Perhaps of greater long term significance than the opportunistic games of political has-beens was the withdrawal of Cllr Lana Orr from other than her ward duties. Bright, well-educated and young, she and those like her represent the best hope for Labour’s political future health. It is surely now obvious to a younger generation (and to Momentum) that what purports to be a progressive, Labour-run council is nothing of the sort. It is simply a throw-back to the worst days of boss politics, saddled with a “my gang versus your gang” mentality. Currently, it is also a council in which its members and its officers are faced with a multitude of allegations of malfeasance.

One way or another, it will all end in tears. So out of touch are the mayor and his cronies that they now appear to believe their own fake news. Yet the deep well of dissatisfaction with the way the city is being run is now close to overflowing. At the very least, when nominations are sought in 2019 for a Labour candidate for city mayor, we can expect a serious challenge to the current incumbent. That is, if the government, the national Labour Party or the police have not intervened by then.

Political Post Mortems

Although we now know who won which seats across the Liverpool city-region, we are still to feel the aftershocks of the recent local elections. There have been some very obvious consequences for the Labour Party, dominant in Knowsley and St Helens. The latter had already seen a leadership change, with Cllr Barry Grunewald replaced as council leader by Cllr Derek Long. However, the bigger shock to Labour was the loss in the Rainhill ward to an independent. This was down principally to the strong local belief that the council was ignoring local opinion over proposals to build in the area on much valued green space.

Perhaps events in neighbouring Knowsley were more of a shock. The wards with the highest electoral turnout all returned non-Labour councillors – a Lib Dem, a Green and an independent. All three were linked by the highly contentious issue of building on green spaces. Gary See had been widely tipped to take over as leader from Cllr Andy Moorhead, whose leadership had been a disappointment to his group. The electoral defeat of Cllr See was temporarily a cause for celebration by Cllr Moorhead, who believed himself to be safe from challenge after his rival’s political demise. To his dismay, Cllr Graham Morgan came forward to make a successful challenge for the leadership.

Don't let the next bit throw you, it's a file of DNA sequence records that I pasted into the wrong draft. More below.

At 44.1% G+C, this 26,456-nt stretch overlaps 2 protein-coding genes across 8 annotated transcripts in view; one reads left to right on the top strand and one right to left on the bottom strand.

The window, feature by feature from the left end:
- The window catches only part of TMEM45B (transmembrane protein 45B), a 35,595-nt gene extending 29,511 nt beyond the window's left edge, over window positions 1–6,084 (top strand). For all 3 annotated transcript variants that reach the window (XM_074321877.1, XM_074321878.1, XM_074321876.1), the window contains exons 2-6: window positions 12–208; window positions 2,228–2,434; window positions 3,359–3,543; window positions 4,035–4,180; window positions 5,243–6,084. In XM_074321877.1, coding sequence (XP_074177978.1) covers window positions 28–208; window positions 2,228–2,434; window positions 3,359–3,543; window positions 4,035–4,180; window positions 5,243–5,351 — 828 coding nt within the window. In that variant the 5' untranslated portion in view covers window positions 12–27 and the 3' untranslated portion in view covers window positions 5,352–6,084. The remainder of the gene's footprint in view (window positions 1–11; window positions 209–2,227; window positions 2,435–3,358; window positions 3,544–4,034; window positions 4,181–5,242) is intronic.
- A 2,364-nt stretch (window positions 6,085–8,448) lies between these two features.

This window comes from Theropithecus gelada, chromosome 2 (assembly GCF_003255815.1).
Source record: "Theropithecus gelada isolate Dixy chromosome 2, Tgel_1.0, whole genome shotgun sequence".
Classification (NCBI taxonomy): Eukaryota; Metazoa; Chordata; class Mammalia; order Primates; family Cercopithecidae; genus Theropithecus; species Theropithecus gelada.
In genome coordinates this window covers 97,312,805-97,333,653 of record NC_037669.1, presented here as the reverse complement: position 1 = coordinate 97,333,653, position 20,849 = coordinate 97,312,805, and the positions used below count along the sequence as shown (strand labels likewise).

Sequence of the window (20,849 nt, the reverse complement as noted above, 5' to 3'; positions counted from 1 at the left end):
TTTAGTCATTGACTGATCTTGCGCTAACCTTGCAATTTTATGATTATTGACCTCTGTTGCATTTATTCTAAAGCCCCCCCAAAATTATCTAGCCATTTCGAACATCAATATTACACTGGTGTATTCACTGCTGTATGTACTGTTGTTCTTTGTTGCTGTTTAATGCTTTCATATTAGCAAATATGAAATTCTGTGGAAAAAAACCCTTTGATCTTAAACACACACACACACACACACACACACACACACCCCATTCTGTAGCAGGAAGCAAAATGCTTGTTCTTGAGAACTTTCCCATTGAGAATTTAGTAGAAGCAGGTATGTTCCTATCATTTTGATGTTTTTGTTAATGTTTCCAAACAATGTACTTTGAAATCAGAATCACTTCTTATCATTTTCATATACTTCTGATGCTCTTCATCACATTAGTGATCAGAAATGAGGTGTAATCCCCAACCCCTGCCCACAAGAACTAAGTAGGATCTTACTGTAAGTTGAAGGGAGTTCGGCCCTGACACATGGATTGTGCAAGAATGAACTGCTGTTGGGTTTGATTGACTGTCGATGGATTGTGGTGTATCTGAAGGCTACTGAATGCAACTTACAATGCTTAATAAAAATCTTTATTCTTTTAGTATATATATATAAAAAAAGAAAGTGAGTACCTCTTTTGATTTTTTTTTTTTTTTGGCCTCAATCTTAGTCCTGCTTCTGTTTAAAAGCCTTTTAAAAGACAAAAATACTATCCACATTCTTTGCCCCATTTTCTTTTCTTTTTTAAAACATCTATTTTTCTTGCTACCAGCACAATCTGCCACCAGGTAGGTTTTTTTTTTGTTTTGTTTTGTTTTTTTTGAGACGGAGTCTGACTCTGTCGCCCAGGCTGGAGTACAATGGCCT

As in St Helens, Labour failed to appreciate just how alarmed voters were by council plans to flog off green spaces to developers. Where voters saw the opportunity and the platform from which to challenge hitherto Labour dominance, they did so. Elsewhere in Knowsley, for example, derisory turn out figures of 20% in wards like Shevington and Cherryfield, illustrate just how the Apathy Party was the major winner in these elections.

Meanwhile, Labour control continued in Sefton, Wirral and Halton, but left no room for complacency. The political pendulum can –and regularly does – swing quite dramatically within those three boroughs with unpredictable outcomes. Failure to meet voters’ legitimate priorities coupled with a perception of politicians taking them for granted, means anything can eventuate at elections, given the recurrent failure to galvanise the voters to actually turn out in numbers to vote. Whilst the problem is not just a local phenomenon, there is a persistent instability at a local level which does nothing to enhance real local democracy.

Liverpool, according to Mayor Anderson, was a real disappointment for Labour. The loss of three seats, including one held by one of his cabinet members, and the failure of Labour to reach its targets in south Liverpool, were alarming to the mayor. What he fails to realise as he looks around for scapegoats, including his campaign co-ordinator, Cllr Nick Small, is that he himself is principally responsible for the electoral performance he seeks to bemoan. Ask just about anyone in Liverpool, and they will tell you in no uncertain terms that they wish to see the back of Joe Anderson. He is a political albatross.